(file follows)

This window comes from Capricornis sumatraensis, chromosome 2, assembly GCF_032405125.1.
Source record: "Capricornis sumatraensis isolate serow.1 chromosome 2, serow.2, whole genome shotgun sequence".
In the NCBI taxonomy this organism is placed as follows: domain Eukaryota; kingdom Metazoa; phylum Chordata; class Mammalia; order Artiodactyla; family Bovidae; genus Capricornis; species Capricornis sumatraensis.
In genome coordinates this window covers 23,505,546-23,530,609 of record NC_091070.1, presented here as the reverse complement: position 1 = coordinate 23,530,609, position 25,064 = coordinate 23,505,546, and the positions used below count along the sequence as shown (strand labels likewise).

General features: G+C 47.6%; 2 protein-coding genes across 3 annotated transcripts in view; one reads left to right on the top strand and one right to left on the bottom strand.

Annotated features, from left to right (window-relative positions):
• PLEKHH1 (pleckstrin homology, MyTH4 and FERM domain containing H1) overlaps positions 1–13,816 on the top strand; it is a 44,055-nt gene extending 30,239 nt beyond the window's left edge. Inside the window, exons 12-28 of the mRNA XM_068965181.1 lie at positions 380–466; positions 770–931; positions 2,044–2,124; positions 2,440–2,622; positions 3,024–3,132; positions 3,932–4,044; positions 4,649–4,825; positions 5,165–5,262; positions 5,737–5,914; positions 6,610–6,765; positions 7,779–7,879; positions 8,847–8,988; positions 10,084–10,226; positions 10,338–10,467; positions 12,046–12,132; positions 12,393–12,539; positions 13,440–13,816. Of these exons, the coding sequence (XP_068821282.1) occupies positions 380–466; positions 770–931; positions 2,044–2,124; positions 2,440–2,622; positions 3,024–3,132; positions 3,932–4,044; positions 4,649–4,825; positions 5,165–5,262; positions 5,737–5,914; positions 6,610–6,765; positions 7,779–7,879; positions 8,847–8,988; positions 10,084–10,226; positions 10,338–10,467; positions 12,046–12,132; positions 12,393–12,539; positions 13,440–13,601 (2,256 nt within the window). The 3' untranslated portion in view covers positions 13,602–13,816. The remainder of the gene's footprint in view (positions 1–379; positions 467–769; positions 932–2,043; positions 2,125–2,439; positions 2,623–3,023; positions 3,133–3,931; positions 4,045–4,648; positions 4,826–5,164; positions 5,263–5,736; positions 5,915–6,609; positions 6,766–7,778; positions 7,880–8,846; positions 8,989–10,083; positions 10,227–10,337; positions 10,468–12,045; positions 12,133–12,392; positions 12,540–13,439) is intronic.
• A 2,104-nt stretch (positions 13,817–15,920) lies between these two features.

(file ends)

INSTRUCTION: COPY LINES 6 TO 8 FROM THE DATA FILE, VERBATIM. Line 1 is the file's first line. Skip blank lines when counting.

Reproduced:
Annotated features, from left to right (window-relative positions):
• PLEKHH1 (pleckstrin homology, MyTH4 and FERM domain containing H1) overlaps positions 1–13,816 on the top strand; it is a 44,055-nt gene extending 30,239 nt beyond the window's left edge. Inside the window, exons 12-28 of the mRNA XM_068965181.1 lie at positions 380–466; positions 770–931; positions 2,044–2,124; positions 2,440–2,622; positions 3,024–3,132; positions 3,932–4,044; positions 4,649–4,825; positions 5,165–5,262; positions 5,737–5,914; positions 6,610–6,765; positions 7,779–7,879; positions 8,847–8,988; positions 10,084–10,226; positions 10,338–10,467; positions 12,046–12,132; positions 12,393–12,539; positions 13,440–13,816. Of these exons, the coding sequence (XP_068821282.1) occupies positions 380–466; positions 770–931; positions 2,044–2,124; positions 2,440–2,622; positions 3,024–3,132; positions 3,932–4,044; positions 4,649–4,825; positions 5,165–5,262; positions 5,737–5,914; positions 6,610–6,765; positions 7,779–7,879; positions 8,847–8,988; positions 10,084–10,226; positions 10,338–10,467; positions 12,046–12,132; positions 12,393–12,539; positions 13,440–13,601 (2,256 nt within the window). The 3' untranslated portion in view covers positions 13,602–13,816. The remainder of the gene's footprint in view (positions 1–379; positions 467–769; positions 932–2,043; positions 2,125–2,439; positions 2,623–3,023; positions 3,133–3,931; positions 4,045–4,648; positions 4,826–5,164; positions 5,263–5,736; positions 5,915–6,609; positions 6,766–7,778; positions 7,880–8,846; positions 8,989–10,083; positions 10,227–10,337; positions 10,468–12,045; positions 12,133–12,392; positions 12,540–13,439) is intronic.
• A 2,104-nt stretch (positions 13,817–15,920) lies between these two features.